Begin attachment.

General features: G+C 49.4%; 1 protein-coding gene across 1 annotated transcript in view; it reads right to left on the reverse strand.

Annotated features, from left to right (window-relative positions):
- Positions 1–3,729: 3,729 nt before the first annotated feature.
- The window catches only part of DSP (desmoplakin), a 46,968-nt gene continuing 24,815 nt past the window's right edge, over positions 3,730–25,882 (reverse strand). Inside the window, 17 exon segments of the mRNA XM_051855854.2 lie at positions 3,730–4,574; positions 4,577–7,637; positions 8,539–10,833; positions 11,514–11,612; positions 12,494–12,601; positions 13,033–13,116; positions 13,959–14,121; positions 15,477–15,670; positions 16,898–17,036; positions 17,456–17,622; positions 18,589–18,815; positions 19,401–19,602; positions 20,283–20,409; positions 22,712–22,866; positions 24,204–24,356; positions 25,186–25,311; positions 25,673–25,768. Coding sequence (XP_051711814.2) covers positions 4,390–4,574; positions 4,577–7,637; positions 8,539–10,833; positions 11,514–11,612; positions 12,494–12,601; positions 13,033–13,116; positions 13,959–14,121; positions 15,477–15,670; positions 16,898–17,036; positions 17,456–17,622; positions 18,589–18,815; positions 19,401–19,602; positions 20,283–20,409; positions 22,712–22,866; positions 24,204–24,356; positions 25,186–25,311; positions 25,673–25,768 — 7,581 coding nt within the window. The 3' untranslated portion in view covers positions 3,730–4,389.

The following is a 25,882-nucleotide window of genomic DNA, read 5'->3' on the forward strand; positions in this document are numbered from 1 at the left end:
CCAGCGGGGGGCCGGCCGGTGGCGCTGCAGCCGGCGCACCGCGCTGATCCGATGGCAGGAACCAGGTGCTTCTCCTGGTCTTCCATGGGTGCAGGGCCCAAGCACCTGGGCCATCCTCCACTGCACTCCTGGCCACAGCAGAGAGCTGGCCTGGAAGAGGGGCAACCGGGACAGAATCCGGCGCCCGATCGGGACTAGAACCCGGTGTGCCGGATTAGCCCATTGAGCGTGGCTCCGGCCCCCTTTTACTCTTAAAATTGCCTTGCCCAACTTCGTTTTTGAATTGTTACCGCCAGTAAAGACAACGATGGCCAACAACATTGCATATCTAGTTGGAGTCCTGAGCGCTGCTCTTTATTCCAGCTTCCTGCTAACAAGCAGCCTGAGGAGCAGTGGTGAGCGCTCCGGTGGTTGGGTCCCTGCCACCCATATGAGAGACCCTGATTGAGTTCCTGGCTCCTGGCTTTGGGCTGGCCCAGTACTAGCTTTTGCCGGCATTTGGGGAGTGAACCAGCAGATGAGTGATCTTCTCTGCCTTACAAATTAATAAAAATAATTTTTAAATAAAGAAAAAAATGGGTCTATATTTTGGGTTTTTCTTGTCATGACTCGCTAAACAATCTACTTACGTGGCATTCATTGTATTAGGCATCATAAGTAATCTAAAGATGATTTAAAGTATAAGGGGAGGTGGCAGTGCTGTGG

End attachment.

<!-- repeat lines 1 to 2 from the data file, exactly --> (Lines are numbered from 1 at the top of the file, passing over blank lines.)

General features: G+C 49.4%; 1 protein-coding gene across 1 annotated transcript in view; it reads right to left on the reverse strand.

Annotated features, from left to right (window-relative positions):